AUGUSTA, Ga. (WJBF)– So who is Patti O’Furniture?

Patti has entertained audiences from LA to Boston and New York to New Orleans, working at legendary clubs with more “RuPaul’s Drag Race” queens than she can count. But as Patti says, she is a Southern girl at heart who’s proud to call the Carolinas home.

One thing has remained consistent since that very first show 23 years ago, every dollar that Patti collects on stage gets donated back to the community. All of her tips are donated to causes, including HIV and AIDS prevention and education, the environment, and local arts organizations. To date, she has raised more than a million and a half dollars.

The character, Patti O’Furniture, was born from a dare in 1999, according to college professor Pat Patterson.

“By day I’m a college professor. And teachers are always challenged with how to motivate their students. My students wanted to put on a drag show on campus and they needed to raise some money and they didn’t have it. So I said, okay, here’s your motivation. Your motivation is if you raise the money, I’ll get in drag. And they had the money the next week.”

And that put the pressure on Patterson to come up with a character.

“I then had to scurry around and create the character that you see before you now. She looked a little bit different back then, but it was like the scene in Cinderella, you know, where the little mice scurry away and come back with ribbons and things- and create Cinderella’s dress. I was with some friends over Labor Day weekend and they said, we got you, don’t worry. And they scurried around and brought wigs and shoes and costumes and makeup. And that’s how my nickname, “The yard sale with legs,” was born. Because everything I wore the first time I performed was borrowed or loaned to me by different friends. And that was almost 23 years ago.”

The HBO series “We’re Here” featured Patti, brother Olin, and their father.

“It was the first time that my father had ever seen me perform. And it was also the time I had ever seen my very big, very straight, very bearded brother in drag. But I love the message of “We’re Here”. And, you know, we both grew up in the same hometown of Spartanburg, South Carolina. And I love that it showcased small town, Southern values. You know, we talked about church, we talked about family, we talked about all that, but we layered it with love and acceptance and inclusion.”

“To see my father clapping and standing up and crying at one point- it was really powerful, ’cause while we were filming, we were so in the moment, we couldn’t see what was going on off stage. But also having my little brother go 110% all in to show how much he loved me and the things that he would do to show the world that love. And that’s just the message of “We’re Here”. It’s magical. All the towns that they go to, they tell these really powerful, impactful stories. And I’m just thrilled that Olin and I were able to be a part of that.”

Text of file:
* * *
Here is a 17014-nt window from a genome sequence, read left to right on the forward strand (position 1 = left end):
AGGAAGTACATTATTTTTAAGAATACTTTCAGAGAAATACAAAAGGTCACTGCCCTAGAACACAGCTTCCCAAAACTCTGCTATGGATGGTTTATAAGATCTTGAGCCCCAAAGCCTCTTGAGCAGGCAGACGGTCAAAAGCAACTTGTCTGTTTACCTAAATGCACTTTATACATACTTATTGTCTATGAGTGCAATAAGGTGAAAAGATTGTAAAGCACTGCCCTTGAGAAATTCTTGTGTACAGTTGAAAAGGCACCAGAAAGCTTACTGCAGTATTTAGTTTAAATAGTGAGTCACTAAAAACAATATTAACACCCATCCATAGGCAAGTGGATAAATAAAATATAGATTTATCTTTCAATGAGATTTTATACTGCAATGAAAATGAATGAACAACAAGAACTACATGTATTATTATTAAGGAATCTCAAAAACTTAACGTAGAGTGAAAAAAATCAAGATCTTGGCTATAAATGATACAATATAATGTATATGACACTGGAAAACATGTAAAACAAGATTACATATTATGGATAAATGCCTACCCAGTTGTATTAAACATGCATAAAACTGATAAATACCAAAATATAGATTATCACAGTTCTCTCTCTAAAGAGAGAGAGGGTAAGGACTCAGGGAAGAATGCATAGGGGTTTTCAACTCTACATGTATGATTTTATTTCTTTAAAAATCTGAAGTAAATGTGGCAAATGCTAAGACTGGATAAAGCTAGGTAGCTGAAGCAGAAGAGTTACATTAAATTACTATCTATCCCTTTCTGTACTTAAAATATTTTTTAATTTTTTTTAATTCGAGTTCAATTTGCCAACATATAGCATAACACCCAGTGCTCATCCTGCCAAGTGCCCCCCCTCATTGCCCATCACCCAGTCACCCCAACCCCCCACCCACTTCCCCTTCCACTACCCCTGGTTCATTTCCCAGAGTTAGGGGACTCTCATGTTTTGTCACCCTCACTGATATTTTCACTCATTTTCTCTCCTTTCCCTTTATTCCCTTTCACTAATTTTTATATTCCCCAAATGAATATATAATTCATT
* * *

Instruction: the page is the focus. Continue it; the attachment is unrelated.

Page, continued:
Patti O’Furniture is a drag queen, an emcee, an impersonator, and a comedian. who appeals to different audiences, from private parties to officiating weddings to corporate clients,

In March, Patti hosted a show at USC Aiken.

“As an educational show. We entertain the students, but we also took questions and answers and helped dispel some myths and helped send a message to the students at USC Aiken about being inclusive and letting them know that the USC Aiken campus was a place that everybody should feel welcome and safe.”

For Patti, drag is not about sexual gratification, but playing dress up.

“It is very much playing dress up. I’m a theater professor by trade. I love creating a character. And so it has nothing, at least for me, I can’t speak for the entire world of drag. It has nothing to do with anything sexual, it’s about entertainment. It’s about presenting a character to the world. I tell people if they meet any actor, the actor you meet is not the character that you saw them play on the screen. And it’s the same for me.”

“It’s another myth that all drag queens want to be women. Or drag kings, which is a woman who dresses as a male character, that they wanna be men. And I don’t think that’s the case. Some of our trans brothers and sisters use drag as a, sort of, gateway, or a test to see if they feel comfortable, or to see how the community will react. But for the most part, I think that drag is meant to be fun. It’s over the top. It’s outlandish.”